A key step in mosquito mating is auditory: Male mosquitoes detect the precise buzz of a female nearby, often in the midst of large swarms of other mosquitoes. A new study identifies a specific neurotransmitter chemical, octopamine, linked to mosquito hearing, suggesting that targeting it with insecticide could be a new potential avenue for mosquito management.
A derivative of volcanic rock called perlite shows effectiveness as a mechanical insecticide against Anopheles gambiae mosquitoes. The substance is believed to act by causing dehydration in the mosquitoes.
Last year, groundbreaking research showed Anopheles mosquitoes can ride high-altitude winds to spread far and wide. A new study published in July confirms that, after such flights, the mosquitoes remain healthy and capable of transmitting the pathogen that causes malaria.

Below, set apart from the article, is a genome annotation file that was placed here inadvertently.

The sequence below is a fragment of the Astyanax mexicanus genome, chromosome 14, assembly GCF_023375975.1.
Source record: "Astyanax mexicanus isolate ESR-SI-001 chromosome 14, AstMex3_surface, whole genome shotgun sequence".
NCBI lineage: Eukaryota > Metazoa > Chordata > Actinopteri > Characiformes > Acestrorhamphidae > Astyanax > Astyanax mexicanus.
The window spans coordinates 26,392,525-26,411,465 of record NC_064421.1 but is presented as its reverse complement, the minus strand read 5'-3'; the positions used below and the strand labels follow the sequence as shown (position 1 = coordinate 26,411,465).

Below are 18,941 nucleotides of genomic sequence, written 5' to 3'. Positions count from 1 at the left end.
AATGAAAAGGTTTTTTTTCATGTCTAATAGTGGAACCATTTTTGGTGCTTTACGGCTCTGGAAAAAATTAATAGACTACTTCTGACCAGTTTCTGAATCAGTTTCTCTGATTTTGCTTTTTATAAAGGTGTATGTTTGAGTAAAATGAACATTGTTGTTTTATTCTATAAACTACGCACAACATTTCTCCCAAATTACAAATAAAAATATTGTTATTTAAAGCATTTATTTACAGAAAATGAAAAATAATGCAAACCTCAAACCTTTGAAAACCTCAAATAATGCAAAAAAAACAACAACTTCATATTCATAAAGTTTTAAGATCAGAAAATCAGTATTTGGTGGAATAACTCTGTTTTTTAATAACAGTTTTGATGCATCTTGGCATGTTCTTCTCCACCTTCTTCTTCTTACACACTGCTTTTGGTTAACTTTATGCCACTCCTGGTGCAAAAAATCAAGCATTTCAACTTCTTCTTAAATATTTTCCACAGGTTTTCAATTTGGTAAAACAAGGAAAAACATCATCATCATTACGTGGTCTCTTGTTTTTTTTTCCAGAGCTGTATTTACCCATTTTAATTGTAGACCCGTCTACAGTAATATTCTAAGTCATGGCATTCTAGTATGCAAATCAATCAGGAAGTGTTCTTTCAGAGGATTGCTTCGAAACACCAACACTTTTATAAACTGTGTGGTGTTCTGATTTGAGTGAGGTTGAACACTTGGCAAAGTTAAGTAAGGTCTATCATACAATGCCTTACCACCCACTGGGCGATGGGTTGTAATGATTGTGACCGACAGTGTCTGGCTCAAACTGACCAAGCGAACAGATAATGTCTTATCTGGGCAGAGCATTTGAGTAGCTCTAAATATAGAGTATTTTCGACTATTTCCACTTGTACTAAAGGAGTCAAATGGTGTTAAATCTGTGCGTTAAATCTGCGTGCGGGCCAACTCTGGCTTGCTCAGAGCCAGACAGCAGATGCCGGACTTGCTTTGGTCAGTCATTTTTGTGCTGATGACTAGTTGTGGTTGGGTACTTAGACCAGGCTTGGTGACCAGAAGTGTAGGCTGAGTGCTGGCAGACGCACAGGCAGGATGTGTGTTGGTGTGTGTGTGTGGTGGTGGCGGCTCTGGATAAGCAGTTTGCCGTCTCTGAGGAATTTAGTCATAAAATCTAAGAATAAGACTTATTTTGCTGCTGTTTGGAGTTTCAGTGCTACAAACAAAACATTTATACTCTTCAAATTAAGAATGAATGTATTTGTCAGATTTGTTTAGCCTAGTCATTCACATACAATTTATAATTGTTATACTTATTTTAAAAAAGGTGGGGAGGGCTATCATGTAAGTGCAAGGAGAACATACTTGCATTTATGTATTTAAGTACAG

New research shows that late-stage Anopheles gambiae larvae will eat eggs and first-instar larvae of their own species, calling into question the common view that females of the mosquito species avoid laying eggs in water where other larvae are already present.
A new study shows that fertilizer present in water where mosquitoes breed can boost growth of bacteria, algae, and fungi, which mosquito larvae feed on, resulting in accelerated larval development and greater survival rates to adulthood.